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Yellow Lampmussel consultation workbook

Information on the Yellow Lampmussel

Yellow Lampmussel

The yellow lampmussel, Lampsilis cariosa, is a freshwater bivalve mollusc. It is oval-shaped and has a glossy surface that varies in color from bright yellow to reddish brown with several fine radiating lines.  The interior of the shell is coloured white to pink, and there are several strong hinge teeth.  Although the yellow lampmussel has been recorded as large as 110mm in length, it is typically smaller than 75 mm.

In Canada, yellow lampmussel is only known to occur above the dam on the Sydney River in Cape Breton, Nova Scotia,and below the Mactaquac dam in the lower Saint John River, New Brunswick, which includes 5 of its large tributaries, and several large lakes.  Evidence suggests that the St. John River system yellow lampmussel population is the larger of the two.

The yellow lampmussel is found in areas with sand and gravel bottoms in fast flowing, riffle areas of large, low gradient rivers, and the shallow waters (less than 6m) of lakes in areas with sandy bottom and low aquatic plant cover.  

The yellow lampmussel requires a host fish (commonly white or yellow perch) for the parasitic portion of its larval development.  Although the actual spawning time is not known, it is assumed from similar species that release of these larvae to their hosts happens from spring to early autumn. The parasitic larvae remain on the host fish for roughly 43 to 80 days, and then drop to settle on the substrate below.  Within 5 years, yellow lampmussels reach sexual maturity.

Muskrats are the only known predator of this filter feeder, and they seem to prey only on adults.

COSEWIC assessment

COSEWIC provides the following rationale for designating the yellow lampmussel as special concern:

Populations quite large and apparently stable in Canada but found only in Sydney River, Nova Scotia and Saint John River watershed, New Brunswick. Threats are currently very limited but there are long-term concerns related to the potential for introduction of zebra mussels into the Saint John River, and maintaining habitat quality of the sole population in the Sydney River.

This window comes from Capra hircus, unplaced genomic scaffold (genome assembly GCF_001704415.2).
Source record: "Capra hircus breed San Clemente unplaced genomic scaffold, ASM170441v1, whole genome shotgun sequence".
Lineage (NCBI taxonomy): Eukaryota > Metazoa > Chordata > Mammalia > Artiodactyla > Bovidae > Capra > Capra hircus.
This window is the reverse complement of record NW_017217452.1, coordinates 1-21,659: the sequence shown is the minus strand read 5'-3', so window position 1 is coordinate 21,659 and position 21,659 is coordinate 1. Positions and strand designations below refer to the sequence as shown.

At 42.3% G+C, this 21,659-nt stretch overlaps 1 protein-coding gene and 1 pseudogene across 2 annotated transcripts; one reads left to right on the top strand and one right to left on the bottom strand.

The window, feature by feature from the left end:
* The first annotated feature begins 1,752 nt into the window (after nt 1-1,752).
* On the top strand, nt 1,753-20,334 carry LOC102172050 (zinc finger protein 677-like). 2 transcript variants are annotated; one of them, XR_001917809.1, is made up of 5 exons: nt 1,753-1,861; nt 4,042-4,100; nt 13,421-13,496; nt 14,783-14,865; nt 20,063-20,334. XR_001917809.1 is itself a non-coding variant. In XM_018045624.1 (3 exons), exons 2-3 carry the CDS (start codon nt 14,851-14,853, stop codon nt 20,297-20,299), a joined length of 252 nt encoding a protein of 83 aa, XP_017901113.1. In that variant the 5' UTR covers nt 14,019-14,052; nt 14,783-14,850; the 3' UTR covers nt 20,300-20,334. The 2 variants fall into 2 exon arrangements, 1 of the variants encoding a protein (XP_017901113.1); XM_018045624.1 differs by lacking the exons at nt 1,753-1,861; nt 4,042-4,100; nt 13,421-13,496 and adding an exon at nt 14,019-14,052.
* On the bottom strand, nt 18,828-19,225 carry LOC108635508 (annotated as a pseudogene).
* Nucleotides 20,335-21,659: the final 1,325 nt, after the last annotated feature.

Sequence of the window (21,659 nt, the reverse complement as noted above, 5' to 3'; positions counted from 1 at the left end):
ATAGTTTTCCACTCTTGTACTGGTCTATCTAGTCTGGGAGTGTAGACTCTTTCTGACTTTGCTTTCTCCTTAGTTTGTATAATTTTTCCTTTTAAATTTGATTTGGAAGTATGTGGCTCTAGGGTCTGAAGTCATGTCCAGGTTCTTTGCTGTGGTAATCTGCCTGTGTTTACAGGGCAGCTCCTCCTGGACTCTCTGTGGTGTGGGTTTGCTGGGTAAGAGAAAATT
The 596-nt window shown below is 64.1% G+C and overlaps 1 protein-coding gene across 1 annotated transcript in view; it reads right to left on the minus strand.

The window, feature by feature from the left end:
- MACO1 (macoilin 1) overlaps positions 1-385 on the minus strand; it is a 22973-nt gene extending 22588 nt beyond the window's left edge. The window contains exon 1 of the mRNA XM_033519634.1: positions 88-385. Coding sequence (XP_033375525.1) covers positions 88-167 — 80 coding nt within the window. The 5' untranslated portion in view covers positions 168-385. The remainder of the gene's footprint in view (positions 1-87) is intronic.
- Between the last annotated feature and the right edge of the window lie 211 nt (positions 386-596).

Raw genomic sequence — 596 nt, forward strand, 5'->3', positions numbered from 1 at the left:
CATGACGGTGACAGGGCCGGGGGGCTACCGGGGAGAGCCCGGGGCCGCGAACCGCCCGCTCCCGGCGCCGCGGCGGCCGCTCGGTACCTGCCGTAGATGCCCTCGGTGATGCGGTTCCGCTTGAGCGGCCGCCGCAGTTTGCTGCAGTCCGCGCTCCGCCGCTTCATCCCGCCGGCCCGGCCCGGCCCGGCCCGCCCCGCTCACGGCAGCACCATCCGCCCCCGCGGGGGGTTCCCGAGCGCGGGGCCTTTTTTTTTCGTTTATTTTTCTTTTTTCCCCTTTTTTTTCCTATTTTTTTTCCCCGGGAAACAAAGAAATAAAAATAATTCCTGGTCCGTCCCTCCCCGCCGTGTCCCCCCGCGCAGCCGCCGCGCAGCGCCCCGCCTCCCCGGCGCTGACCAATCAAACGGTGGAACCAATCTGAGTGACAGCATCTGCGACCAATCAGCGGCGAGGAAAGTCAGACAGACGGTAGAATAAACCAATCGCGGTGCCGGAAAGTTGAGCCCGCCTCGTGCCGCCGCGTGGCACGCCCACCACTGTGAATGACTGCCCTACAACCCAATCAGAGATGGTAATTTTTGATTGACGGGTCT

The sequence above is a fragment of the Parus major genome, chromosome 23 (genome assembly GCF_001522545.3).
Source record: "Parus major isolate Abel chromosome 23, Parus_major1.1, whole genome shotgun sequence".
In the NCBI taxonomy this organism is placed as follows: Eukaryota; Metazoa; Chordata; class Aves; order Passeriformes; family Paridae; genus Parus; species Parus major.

Threats to Yellow Lampmussel

The breach of the dam on the Sydney River would result in loss of habitat due to both a reduction in shoreline and an influx of salt water upstream of the dam. Siltation and pollution from suburban and recreational activities could also cause habitat damage.  Yellow lampmussel populations could also suffer if areas of Sydney River were treated with molluscicides to control “swimmer’s itch”.

There appear to be few threats to the lower Saint John River population although encroaching riparian development in some areas is a concern.  Low summer water levels may cause habitat loss due to elevated temperatures and increased saltwater intrusion.  The potential introduction and spread of zebra mussels in the Saint John River is another threat to the yellow lampmussel.

Protecting Yellow Lampmussel

The Federal Fisheries Act, intended to protect fish harvested for human consumption and their habitat, protects yellow lampmussel habitat and disturbance to the mussels themselves.

Under the Maritime Provinces Fishery Regulations, it is illegal to collect or harvest yellow lampmussels without a license.  No licenses have ever been issued to harvest yellow lampmussels in Nova Scotia or New Brunswick.

Potential Impacts on Stakeholders

Once listed in the Species at Risk Act, activities that affect the yellow lampmussel or its habitat may receive more scrutiny. A Management Plan will be developed and there is a range of management measures that may be implemented to conserve the yellow lampmussel. These measures may lead to a variety of impacts on stakeholders. The following list is not exhaustive. Please use this consultation as an opportunity to list omissions.

Aboriginal peoples

Management strategies that affect the activities of aboriginal people taking place in areas inhabited by yellow lampmussel may be considered.

Land owners

Development restrictions and other planning and management measures may be imposed for areas where yellow lamp mussels are found.

Recreational users

Restrictions and management measures may be imposed to prevent the introduction and spread of zebra mussels.  Restrictions on the use of molluscicides to improve swimming areas may be implemented.

Research activity

Those wishing to carry out research on the yellow lampmussel or in areas of their habitat may be required to comply with stricter guidelines.  This may limit the types and/or durations of research permitted on yellow lampmussel and may lengthen the preparation time required for planning research projects.

References

COSEWIC 2004. COSEWIC status report on the Yellow Lampmussel, Lampsilis cariosacommittee on the Status of endangered Wildlife in Canada. Ottawa. Vi + 44 pp